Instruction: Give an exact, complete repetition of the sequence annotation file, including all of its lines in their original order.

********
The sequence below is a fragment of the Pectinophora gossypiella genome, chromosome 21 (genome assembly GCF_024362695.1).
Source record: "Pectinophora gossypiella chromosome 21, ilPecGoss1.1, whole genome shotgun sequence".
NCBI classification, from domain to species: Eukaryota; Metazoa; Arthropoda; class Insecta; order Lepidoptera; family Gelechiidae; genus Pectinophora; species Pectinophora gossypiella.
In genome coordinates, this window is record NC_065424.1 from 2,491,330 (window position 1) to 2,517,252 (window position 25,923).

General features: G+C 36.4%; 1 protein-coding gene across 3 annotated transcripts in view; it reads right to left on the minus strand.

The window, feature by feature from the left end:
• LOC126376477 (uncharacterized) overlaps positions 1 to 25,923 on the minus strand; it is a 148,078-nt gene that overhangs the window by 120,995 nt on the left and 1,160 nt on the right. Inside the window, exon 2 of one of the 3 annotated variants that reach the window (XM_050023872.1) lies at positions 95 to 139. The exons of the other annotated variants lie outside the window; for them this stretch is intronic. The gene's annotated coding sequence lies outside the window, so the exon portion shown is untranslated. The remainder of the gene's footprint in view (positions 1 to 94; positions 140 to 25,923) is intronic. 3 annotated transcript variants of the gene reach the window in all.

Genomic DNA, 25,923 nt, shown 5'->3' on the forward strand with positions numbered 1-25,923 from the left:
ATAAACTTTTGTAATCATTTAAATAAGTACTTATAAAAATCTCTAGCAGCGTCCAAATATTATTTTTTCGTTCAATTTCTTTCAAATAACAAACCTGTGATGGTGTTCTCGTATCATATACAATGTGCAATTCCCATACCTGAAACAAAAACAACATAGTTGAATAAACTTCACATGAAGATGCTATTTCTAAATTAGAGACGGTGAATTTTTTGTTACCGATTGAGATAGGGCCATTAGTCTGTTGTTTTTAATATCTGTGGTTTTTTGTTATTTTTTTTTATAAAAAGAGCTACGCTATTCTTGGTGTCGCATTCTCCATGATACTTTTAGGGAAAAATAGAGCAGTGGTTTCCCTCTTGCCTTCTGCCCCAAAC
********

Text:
The sequence below is a fragment of the Pectinophora gossypiella genome, chromosome 21 (genome assembly GCF_024362695.1).
Source record: "Pectinophora gossypiella chromosome 21, ilPecGoss1.1, whole genome shotgun sequence".
NCBI classification, from domain to species: Eukaryota; Metazoa; Arthropoda; class Insecta; order Lepidoptera; family Gelechiidae; genus Pectinophora; species Pectinophora gossypiella.
In genome coordinates, this window is record NC_065424.1 from 2,491,330 (window position 1) to 2,517,252 (window position 25,923).

General features: G+C 36.4%; 1 protein-coding gene across 3 annotated transcripts in view; it reads right to left on the minus strand.

The window, feature by feature from the left end:
• LOC126376477 (uncharacterized) overlaps positions 1 to 25,923 on the minus strand; it is a 148,078-nt gene that overhangs the window by 120,995 nt on the left and 1,160 nt on the right. Inside the window, exon 2 of one of the 3 annotated variants that reach the window (XM_050023872.1) lies at positions 95 to 139. The exons of the other annotated variants lie outside the window; for them this stretch is intronic. The gene's annotated coding sequence lies outside the window, so the exon portion shown is untranslated. The remainder of the gene's footprint in view (positions 1 to 94; positions 140 to 25,923) is intronic. 3 annotated transcript variants of the gene reach the window in all.

Genomic DNA, 25,923 nt, shown 5'->3' on the forward strand with positions numbered 1-25,923 from the left:
ATAAACTTTTGTAATCATTTAAATAAGTACTTATAAAAATCTCTAGCAGCGTCCAAATATTATTTTTTCGTTCAATTTCTTTCAAATAACAAACCTGTGATGGTGTTCTCGTATCATATACAATGTGCAATTCCCATACCTGAAACAAAAACAACATAGTTGAATAAACTTCACATGAAGATGCTATTTCTAAATTAGAGACGGTGAATTTTTTGTTACCGATTGAGATAGGGCCATTAGTCTGTTGTTTTTAATATCTGTGGTTTTTTGTTATTTTTTTTTATAAAAAGAGCTACGCTATTCTTGGTGTCGCATTCTCCATGATACTTTTAGGGAAAAATAGAGCAGTGGTTTCCCTCTTGCCTTCTGCCCCAAAC